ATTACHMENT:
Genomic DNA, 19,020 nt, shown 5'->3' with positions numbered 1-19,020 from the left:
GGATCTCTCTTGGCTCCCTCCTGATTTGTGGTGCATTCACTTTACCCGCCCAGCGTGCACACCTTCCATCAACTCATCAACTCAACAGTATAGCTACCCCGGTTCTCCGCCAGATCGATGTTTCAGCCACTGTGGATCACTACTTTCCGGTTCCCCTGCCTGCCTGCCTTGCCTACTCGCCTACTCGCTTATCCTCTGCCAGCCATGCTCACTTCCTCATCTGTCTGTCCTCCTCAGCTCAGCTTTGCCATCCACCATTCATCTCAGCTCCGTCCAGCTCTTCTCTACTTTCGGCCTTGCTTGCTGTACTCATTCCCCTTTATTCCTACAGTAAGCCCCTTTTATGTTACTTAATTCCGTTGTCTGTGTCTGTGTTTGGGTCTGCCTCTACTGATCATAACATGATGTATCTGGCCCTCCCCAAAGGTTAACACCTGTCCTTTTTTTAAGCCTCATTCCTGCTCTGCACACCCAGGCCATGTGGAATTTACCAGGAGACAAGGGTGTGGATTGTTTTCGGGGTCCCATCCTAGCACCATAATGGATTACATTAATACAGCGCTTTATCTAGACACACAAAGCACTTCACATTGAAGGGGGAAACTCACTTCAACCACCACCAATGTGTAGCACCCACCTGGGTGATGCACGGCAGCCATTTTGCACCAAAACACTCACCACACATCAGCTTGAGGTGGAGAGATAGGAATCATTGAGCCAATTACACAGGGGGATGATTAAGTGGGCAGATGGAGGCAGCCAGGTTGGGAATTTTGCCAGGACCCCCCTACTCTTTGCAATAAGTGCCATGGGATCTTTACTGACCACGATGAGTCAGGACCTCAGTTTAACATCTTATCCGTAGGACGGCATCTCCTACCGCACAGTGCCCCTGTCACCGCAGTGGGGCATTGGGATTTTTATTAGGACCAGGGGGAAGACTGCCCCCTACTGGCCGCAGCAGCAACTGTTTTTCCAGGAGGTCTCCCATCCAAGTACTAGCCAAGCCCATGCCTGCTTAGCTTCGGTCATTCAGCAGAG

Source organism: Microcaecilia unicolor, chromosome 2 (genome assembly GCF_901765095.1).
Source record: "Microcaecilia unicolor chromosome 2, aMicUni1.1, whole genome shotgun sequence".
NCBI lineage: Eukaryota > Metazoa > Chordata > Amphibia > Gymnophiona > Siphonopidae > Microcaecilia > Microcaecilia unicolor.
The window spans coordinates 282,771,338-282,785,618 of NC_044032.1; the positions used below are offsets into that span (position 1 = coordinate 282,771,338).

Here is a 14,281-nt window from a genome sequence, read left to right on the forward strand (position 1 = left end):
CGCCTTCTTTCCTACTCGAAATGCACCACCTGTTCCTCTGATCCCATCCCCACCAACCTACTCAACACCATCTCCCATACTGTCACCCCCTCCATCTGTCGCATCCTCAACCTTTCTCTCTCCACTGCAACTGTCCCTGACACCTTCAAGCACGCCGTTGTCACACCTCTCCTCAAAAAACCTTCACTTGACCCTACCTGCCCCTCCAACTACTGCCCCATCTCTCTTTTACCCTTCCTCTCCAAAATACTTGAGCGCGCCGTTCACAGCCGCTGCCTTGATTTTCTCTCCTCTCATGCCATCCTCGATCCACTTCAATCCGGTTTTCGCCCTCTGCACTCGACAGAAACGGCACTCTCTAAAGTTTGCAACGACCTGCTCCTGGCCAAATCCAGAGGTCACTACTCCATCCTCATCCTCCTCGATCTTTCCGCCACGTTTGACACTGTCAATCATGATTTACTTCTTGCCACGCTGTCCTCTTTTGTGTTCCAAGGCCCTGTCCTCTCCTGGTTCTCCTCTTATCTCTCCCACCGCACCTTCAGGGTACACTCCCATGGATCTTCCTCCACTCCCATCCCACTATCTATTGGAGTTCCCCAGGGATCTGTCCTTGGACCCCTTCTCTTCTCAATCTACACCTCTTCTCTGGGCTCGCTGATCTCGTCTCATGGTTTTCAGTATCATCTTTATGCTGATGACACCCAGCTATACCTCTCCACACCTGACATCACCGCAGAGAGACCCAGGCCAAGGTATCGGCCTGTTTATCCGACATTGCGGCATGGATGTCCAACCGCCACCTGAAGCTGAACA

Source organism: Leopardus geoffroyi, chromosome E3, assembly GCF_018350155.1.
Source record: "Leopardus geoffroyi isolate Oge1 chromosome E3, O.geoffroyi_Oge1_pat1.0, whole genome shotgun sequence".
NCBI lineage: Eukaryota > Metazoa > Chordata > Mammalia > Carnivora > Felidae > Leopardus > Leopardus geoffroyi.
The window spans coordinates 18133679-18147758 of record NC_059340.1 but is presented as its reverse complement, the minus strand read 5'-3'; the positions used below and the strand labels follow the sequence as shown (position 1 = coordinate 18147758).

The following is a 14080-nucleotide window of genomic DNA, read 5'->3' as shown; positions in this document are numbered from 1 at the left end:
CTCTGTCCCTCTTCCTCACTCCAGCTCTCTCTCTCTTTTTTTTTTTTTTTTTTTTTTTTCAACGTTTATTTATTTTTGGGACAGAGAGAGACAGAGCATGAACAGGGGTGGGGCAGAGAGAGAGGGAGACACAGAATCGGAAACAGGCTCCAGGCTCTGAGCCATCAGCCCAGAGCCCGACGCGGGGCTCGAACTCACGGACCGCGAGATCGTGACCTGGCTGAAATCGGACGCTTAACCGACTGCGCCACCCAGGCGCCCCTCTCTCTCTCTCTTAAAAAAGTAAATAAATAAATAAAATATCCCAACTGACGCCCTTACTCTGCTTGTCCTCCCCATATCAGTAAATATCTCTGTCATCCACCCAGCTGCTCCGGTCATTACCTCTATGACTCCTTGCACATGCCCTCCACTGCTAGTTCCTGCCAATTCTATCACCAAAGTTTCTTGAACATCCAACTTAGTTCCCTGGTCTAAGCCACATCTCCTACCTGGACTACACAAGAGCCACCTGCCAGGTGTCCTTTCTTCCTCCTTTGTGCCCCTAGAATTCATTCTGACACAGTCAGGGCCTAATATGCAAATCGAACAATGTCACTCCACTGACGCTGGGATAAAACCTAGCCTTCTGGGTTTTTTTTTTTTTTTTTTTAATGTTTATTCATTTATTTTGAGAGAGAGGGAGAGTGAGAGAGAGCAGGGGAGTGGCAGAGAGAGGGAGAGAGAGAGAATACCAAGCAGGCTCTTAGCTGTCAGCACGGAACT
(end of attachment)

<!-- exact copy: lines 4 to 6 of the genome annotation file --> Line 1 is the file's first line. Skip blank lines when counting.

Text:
Source record: "Microcaecilia unicolor chromosome 2, aMicUni1.1, whole genome shotgun sequence".
NCBI lineage: Eukaryota > Metazoa > Chordata > Amphibia > Gymnophiona > Siphonopidae > Microcaecilia > Microcaecilia unicolor.
The window spans coordinates 282,771,338-282,785,618 of NC_044032.1; the positions used below are offsets into that span (position 1 = coordinate 282,771,338).